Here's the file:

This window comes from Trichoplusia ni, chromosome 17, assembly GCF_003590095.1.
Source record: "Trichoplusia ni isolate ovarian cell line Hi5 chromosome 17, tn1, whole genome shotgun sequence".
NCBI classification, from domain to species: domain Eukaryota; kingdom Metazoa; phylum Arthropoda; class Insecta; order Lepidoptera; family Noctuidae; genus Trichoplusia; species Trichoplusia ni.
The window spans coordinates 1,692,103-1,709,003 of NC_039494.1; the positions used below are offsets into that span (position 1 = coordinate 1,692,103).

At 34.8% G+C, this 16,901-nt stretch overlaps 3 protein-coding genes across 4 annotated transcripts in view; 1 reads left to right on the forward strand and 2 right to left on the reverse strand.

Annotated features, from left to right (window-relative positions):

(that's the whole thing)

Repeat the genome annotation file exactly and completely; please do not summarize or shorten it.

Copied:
This window comes from Trichoplusia ni, chromosome 17, assembly GCF_003590095.1.
Source record: "Trichoplusia ni isolate ovarian cell line Hi5 chromosome 17, tn1, whole genome shotgun sequence".
NCBI classification, from domain to species: domain Eukaryota; kingdom Metazoa; phylum Arthropoda; class Insecta; order Lepidoptera; family Noctuidae; genus Trichoplusia; species Trichoplusia ni.
The window spans coordinates 1,692,103-1,709,003 of NC_039494.1; the positions used below are offsets into that span (position 1 = coordinate 1,692,103).

At 34.8% G+C, this 16,901-nt stretch overlaps 3 protein-coding genes across 4 annotated transcripts in view; 1 reads left to right on the forward strand and 2 right to left on the reverse strand.

Annotated features, from left to right (window-relative positions):